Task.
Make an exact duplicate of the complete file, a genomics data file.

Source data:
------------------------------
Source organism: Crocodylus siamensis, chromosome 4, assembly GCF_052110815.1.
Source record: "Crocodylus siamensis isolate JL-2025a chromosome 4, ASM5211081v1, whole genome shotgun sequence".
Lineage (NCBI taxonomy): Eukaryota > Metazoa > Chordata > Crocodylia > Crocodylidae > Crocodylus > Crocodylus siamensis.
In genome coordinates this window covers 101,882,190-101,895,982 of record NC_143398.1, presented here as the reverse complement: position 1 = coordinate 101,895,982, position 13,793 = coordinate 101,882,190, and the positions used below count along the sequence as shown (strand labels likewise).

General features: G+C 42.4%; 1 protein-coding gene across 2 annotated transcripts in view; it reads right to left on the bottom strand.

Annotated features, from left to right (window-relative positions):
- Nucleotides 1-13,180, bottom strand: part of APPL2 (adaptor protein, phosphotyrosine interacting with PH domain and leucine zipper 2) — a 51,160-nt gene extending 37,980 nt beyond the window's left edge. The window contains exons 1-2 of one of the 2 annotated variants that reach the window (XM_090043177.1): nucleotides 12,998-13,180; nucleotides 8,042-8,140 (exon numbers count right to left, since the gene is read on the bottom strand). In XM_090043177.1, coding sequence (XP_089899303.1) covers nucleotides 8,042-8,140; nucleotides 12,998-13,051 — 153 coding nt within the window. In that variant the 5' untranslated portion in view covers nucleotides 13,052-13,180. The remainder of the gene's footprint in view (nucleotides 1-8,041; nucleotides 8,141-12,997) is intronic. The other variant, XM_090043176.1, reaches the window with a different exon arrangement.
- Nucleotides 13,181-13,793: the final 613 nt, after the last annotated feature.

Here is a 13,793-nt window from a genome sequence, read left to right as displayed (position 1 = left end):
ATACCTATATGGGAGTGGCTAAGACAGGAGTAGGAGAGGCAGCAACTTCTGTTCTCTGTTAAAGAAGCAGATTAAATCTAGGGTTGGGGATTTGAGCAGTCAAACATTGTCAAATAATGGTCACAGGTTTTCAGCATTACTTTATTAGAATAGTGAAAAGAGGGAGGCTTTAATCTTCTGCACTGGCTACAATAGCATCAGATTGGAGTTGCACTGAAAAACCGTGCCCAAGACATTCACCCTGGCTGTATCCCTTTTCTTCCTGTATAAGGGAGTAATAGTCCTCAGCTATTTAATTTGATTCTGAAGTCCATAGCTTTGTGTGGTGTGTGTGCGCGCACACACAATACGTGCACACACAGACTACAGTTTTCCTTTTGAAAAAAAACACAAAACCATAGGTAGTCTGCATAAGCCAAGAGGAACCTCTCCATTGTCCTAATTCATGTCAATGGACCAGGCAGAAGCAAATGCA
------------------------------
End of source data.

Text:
Source organism: Crocodylus siamensis, chromosome 4, assembly GCF_052110815.1.
Source record: "Crocodylus siamensis isolate JL-2025a chromosome 4, ASM5211081v1, whole genome shotgun sequence".
Lineage (NCBI taxonomy): Eukaryota > Metazoa > Chordata > Crocodylia > Crocodylidae > Crocodylus > Crocodylus siamensis.
In genome coordinates this window covers 101,882,190-101,895,982 of record NC_143398.1, presented here as the reverse complement: position 1 = coordinate 101,895,982, position 13,793 = coordinate 101,882,190, and the positions used below count along the sequence as shown (strand labels likewise).

General features: G+C 42.4%; 1 protein-coding gene across 2 annotated transcripts in view; it reads right to left on the bottom strand.

Annotated features, from left to right (window-relative positions):
- Nucleotides 1-13,180, bottom strand: part of APPL2 (adaptor protein, phosphotyrosine interacting with PH domain and leucine zipper 2) — a 51,160-nt gene extending 37,980 nt beyond the window's left edge. The window contains exons 1-2 of one of the 2 annotated variants that reach the window (XM_090043177.1): nucleotides 12,998-13,180; nucleotides 8,042-8,140 (exon numbers count right to left, since the gene is read on the bottom strand). In XM_090043177.1, coding sequence (XP_089899303.1) covers nucleotides 8,042-8,140; nucleotides 12,998-13,051 — 153 coding nt within the window. In that variant the 5' untranslated portion in view covers nucleotides 13,052-13,180. The remainder of the gene's footprint in view (nucleotides 1-8,041; nucleotides 8,141-12,997) is intronic. The other variant, XM_090043176.1, reaches the window with a different exon arrangement.
- Nucleotides 13,181-13,793: the final 613 nt, after the last annotated feature.

Here is a 13,793-nt window from a genome sequence, read left to right as displayed (position 1 = left end):
ATACCTATATGGGAGTGGCTAAGACAGGAGTAGGAGAGGCAGCAACTTCTGTTCTCTGTTAAAGAAGCAGATTAAATCTAGGGTTGGGGATTTGAGCAGTCAAACATTGTCAAATAATGGTCACAGGTTTTCAGCATTACTTTATTAGAATAGTGAAAAGAGGGAGGCTTTAATCTTCTGCACTGGCTACAATAGCATCAGATTGGAGTTGCACTGAAAAACCGTGCCCAAGACATTCACCCTGGCTGTATCCCTTTTCTTCCTGTATAAGGGAGTAATAGTCCTCAGCTATTTAATTTGATTCTGAAGTCCATAGCTTTGTGTGGTGTGTGTGCGCGCACACACAATACGTGCACACACAGACTACAGTTTTCCTTTTGAAAAAAAACACAAAACCATAGGTAGTCTGCATAAGCCAAGAGGAACCTCTCCATTGTCCTAATTCATGTCAATGGACCAGGCAGAAGCAAATGCA